The North Kitsap School District is seeking public input on the 2021-22 budget, which is facing nearly a $2 million deficit.
In an email sent to NKSD families, superintendent Lauryn Evans invites families to learn about the budgeting process and specific impacts on NKSD and provide feedback that could help the district through this complicated process.
The email includes links to two 5-minute videos that break down how school budgets are structured, what the 2021-22 budget looks like and other documents to help the public better understand education funding.
“We hope that those who participate take a few minutes to review the videos and the budget forum presentation so that their input is on the topic of the budget itself,” NKSD Communications director Jenn Markaryan said, adding the information can be found at nkschools.org.
Participants were invited to share their thoughts through a forum called Thought Exchange that ended July 30. It is now closed for review prior to the budget hearing and adoption meeting in August.
The first video breaks down how the budget for school districts works. Essentially there are five funds that make up the budget, with the primary annual operating budget coming from the General Fund. The other four funds are for Capital Projects, Debt Service, Associated Student Body and Transportation.
The General Fund pays for day-to-day operations, teacher and staff salaries and benefits, and materials. Over 60% of that revenue comes from state funding, 16% from local levies, 14% goes toward special education, 7% federal grants, 2% donations and 1% federal aid.
The majority of a district’s General Fund expenses go toward salaries and benefits. Teachers get 51%, 27% to classified staff, 6% to principals and administrative staff, and the remaining 16% goes for materials and operating costs.
In 2012, a lawsuit known as the McCleary Decision was filed against the state declaring that it was not living up to its creed to fully fund basic education. In 2013 the state increased school funding, dispersing $15.2 billion to districts statewide. However, the consequence of the increase in state funding was a decrease in levy funding, which for many school districts was the majority of their funding. That led to cuts in staff and teachers.
School districts are also required to have a Fund Balance, equivalent to a savings account to be used only for unexpected drops in revenue, emergencies or one-time funds.
“Not all of the Fund Balance is spendable…, such as inventory and food service program. Others are categorized as restricted, committed or assigned, so specific components of fund balance that must be spent in a particular way in the next fiscal year,” said Jason Rhodes, NKSD director of Finance and Operations.
In the second video, Evans explains the budget planning process and covers changes due to the legislation that came from McCleary.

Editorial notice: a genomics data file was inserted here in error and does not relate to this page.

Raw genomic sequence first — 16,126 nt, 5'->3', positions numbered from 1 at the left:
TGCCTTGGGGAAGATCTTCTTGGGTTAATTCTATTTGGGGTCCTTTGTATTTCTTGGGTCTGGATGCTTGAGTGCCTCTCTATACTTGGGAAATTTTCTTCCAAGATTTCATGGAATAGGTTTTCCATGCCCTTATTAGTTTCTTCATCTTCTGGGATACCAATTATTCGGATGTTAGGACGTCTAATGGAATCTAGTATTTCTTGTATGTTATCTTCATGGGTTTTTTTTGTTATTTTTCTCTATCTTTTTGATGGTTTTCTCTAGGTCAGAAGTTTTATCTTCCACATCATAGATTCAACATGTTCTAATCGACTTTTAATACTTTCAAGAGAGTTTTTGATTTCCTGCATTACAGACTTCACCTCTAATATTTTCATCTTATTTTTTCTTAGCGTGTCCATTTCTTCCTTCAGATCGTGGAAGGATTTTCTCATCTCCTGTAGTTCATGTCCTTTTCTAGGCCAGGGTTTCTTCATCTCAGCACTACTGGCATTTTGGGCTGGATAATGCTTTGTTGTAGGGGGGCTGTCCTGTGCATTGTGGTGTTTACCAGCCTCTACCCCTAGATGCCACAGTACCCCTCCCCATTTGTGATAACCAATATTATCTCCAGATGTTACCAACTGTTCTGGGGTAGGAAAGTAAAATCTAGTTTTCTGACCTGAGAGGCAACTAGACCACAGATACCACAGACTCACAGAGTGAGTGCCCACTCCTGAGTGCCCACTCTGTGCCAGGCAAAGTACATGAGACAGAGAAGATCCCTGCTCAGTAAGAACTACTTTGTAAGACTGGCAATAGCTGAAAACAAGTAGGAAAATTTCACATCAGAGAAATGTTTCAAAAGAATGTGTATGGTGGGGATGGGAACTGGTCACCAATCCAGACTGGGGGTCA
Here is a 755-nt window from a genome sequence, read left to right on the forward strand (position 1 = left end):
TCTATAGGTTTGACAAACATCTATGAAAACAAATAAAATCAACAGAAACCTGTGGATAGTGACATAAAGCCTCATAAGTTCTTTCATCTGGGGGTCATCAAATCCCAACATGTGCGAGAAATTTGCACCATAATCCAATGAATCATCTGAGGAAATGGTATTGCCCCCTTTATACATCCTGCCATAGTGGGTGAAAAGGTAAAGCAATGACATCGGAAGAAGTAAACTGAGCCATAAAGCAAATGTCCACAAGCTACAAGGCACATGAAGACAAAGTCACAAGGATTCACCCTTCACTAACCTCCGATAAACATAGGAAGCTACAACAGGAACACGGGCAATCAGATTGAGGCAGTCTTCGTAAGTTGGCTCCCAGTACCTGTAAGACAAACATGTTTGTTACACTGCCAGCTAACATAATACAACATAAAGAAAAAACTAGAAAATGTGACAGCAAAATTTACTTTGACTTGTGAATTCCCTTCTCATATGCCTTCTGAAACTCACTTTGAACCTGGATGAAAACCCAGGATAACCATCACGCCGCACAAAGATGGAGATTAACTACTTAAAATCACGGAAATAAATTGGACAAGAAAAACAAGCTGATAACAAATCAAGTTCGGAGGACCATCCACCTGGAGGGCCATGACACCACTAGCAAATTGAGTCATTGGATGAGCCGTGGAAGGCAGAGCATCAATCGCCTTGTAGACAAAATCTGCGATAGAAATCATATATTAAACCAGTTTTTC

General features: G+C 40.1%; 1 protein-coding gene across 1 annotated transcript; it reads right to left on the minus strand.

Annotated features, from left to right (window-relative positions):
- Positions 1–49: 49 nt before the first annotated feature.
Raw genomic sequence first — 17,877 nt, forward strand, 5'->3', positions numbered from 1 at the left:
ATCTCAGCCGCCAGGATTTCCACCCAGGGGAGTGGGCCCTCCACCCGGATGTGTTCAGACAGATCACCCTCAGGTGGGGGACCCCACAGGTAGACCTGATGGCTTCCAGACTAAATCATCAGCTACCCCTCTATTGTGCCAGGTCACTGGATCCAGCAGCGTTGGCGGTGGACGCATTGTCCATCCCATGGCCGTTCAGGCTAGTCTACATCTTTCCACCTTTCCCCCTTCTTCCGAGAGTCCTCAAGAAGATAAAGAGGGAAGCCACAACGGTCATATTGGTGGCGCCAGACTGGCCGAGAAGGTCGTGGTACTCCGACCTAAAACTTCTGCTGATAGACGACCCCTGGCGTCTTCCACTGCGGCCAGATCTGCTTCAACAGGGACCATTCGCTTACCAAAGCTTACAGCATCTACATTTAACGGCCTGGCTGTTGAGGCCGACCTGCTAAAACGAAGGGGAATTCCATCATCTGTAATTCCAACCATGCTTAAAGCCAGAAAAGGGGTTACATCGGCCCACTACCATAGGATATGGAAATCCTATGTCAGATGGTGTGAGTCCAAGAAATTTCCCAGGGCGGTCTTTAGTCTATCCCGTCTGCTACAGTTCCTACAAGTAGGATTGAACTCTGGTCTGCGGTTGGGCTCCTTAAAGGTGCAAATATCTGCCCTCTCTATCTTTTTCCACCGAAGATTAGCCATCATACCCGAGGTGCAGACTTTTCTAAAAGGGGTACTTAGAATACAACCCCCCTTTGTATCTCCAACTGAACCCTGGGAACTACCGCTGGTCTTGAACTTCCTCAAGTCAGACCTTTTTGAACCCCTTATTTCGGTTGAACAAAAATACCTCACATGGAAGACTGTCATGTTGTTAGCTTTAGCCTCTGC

“In a normal school year, the budget preparation consideration that is at the top of our mind is to balance the incoming revenue with the ongoing expenditures,” Evans said. “Unfortunately, we often run into times where we have inflation, not keeping pace with the costs that we are experiencing for salaries, benefits, and operating costs. This presents an enormous challenge to us…”
After McCleary, the definition of what constitutes basic education was determined to mean, “The education provided by the prototypical model,” which was created decades ago and outlined the number of students the state believes schools need to deliver instruction to in a district.
“You have probably heard that basic education is fully funded. Unfortunately, that is not the case,” Evans said. “One of the things about the prototypical model is that it is not currently meeting the needs of our students. In the state of Washington, only six out of 295 school districts are able to operate under the prototypical model.”
Another change for the district is how health insurance for teachers is funded. Starting this year certain school employees will be covered under the state Healthcare Authority, rather than the insurance companies that the districts had partnered with individually.
“The costs associated with this benefit are much higher than we had when he had our own insurance program,” Evans said. “Also this benefit does not extend to all employees, meaning we are not funded for all the people that we have when we are trying to pay for their benefits.”
As for the next budget, about 58% will come from state funding ($54.5 million). Nearly $14 million is for special education and $13 million in local taxes, $10.3 million in grants, $2 million in federal aid, and $1.2 in donations. Total revenue is just over $94 million.
About 85% of expenses will go toward salaries and benefits, equalling nearly $82 million. Nine percent, or $8.5 million, goes for supplies, 6%, or $5.5 million for purchased services and less than 1% for travel and capital outlay, $36,206 and $44,000, respectively.
The total is just under $96 million, leaving a nearly $2 million deficit.